bigbear0083 Content Manager
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    Stockaholics come join us on our stock market competitions for this upcoming trading week ahead!-

    ========================================================================================================
    ========================================================================================================

    It would be pretty sweet to see some of you join us and participate on these!

    I hope you all have a fantastic weekend ahead! :cool:
     
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  11. bigbear0083

    bigbear0083 Content Manager
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  12. Ken34

    Ken34 2017 Stock Picking Contest Winner

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    banks friday, that will be interesting.
     
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  13. bigbear0083

    bigbear0083 Content Manager
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    Here is a look at this upcoming week's Global Economic & Policy Calendar:

    [​IMG]
     
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  14. bigbear0083

    bigbear0083 Content Manager
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  15. AverageJoesTrades

    AverageJoesTrades Well-Known Member

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    another morning meeting. Algorithm shorted VXX at the open again. 904 shares @ 33.36.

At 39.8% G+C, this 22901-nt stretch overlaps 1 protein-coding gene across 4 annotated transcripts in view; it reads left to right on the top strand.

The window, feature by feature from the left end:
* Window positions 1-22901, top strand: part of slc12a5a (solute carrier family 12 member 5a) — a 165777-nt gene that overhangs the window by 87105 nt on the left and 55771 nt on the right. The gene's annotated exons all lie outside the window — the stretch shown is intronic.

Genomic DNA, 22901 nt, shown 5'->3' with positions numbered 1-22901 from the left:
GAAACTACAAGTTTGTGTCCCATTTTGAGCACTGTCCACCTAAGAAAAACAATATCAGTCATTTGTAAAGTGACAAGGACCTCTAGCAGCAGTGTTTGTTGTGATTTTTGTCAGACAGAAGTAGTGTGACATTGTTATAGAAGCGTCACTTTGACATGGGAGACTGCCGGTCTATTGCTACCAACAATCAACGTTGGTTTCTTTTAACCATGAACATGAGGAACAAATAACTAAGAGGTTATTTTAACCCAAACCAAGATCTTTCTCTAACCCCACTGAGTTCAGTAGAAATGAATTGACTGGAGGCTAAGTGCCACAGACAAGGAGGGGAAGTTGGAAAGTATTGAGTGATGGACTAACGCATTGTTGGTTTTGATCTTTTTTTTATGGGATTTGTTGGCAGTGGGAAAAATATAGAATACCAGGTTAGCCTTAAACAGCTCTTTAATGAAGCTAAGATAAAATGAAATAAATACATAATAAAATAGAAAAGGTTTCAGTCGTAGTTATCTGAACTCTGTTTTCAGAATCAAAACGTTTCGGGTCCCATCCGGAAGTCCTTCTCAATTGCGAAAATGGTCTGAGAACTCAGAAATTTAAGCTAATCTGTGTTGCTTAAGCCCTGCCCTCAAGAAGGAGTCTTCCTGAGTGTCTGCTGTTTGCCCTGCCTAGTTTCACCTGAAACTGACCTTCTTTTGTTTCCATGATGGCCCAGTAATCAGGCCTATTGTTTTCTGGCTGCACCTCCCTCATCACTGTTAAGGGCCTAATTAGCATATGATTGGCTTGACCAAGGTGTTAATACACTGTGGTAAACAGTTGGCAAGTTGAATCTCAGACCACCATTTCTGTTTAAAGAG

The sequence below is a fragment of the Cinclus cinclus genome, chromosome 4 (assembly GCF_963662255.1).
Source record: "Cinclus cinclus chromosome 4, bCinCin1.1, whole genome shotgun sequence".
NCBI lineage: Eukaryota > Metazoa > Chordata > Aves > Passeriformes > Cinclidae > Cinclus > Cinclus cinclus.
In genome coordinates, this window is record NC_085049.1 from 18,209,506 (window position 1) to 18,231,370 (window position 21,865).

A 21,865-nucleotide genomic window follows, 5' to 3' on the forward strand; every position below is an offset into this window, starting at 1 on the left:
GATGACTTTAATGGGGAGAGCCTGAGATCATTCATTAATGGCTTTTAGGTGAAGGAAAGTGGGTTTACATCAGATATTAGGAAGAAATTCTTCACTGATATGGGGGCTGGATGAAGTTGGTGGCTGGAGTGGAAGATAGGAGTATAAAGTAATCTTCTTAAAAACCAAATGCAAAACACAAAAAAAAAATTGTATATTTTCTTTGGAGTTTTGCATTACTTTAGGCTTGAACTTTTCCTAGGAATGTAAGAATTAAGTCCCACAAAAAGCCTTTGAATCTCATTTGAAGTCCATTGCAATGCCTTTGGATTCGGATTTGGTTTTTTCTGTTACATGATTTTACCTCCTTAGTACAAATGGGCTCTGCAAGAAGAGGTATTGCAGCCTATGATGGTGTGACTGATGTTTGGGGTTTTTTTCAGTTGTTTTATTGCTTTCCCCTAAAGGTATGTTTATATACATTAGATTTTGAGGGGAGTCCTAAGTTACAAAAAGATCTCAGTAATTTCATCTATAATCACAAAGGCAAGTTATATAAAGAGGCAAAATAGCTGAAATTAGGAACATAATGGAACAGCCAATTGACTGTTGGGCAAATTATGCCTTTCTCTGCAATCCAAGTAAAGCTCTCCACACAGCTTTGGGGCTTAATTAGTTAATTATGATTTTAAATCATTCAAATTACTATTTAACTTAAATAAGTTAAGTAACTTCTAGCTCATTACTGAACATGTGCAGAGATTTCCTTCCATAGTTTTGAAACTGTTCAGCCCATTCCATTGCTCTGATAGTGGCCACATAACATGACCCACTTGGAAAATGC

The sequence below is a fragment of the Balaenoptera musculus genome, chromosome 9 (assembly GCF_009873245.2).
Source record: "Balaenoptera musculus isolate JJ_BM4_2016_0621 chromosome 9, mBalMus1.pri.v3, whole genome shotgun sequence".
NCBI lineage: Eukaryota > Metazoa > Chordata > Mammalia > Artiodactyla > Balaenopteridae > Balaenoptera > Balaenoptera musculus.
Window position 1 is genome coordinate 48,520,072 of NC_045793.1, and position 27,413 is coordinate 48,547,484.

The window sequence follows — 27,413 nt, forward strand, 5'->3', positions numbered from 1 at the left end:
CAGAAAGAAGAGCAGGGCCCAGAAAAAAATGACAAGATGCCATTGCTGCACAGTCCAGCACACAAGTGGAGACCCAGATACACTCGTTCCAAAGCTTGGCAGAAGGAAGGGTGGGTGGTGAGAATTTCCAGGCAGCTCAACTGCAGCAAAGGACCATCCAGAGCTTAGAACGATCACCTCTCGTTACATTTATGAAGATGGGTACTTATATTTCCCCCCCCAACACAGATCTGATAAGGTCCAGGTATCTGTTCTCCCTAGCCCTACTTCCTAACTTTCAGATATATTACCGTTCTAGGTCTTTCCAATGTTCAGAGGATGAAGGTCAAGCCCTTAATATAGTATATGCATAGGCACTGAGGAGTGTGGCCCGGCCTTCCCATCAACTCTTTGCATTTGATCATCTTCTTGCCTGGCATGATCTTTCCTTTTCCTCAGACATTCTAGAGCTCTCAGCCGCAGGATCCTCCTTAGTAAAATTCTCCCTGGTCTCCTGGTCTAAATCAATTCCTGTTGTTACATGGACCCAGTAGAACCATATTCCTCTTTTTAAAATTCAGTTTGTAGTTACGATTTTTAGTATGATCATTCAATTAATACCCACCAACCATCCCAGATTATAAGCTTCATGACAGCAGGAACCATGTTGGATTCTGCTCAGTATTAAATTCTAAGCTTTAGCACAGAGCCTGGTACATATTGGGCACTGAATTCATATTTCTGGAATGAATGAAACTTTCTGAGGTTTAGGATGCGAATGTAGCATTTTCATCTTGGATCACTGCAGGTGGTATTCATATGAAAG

I had to get creative with my algorithm since tradestation buying power doesn't reset overnight. Now the algorithm only daytrades, which sometimes helps when Donny tweets overnight or tariff news hits overnight.
     
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  16. stock1234

    stock1234 2017 Stock Picking Contest Winner

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    After all of those trade tension headline, the SPX is just less than 4% from its ATH :eek: If we have a strong earnings season, I wouldn’t be surprised that we will see a new ATH next month :p
     
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  17. AverageJoesTrades

    AverageJoesTrades Well-Known Member

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    Covered @ 32.48 - nice gain again today! Hope everyone had a good day today!
     
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  18. anotherdevilsadvocate

    anotherdevilsadvocate Well-Known Member

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    TLT bonds turning away right at the down trend line. prices down = rates up
    [​IMG]
    Still to see if prices can go below 116.
     
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  19. stock1234

    stock1234 2017 Stock Picking Contest Winner

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    [​IMG]

    Yeah Utilities down over 3% today, which is pretty rare for a defensive sector and the market was deep in the green too :eek: Let's see if rates will go higher from here and if financials will begin to lead this market :D
     
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  20. bigbear0083

    bigbear0083 Content Manager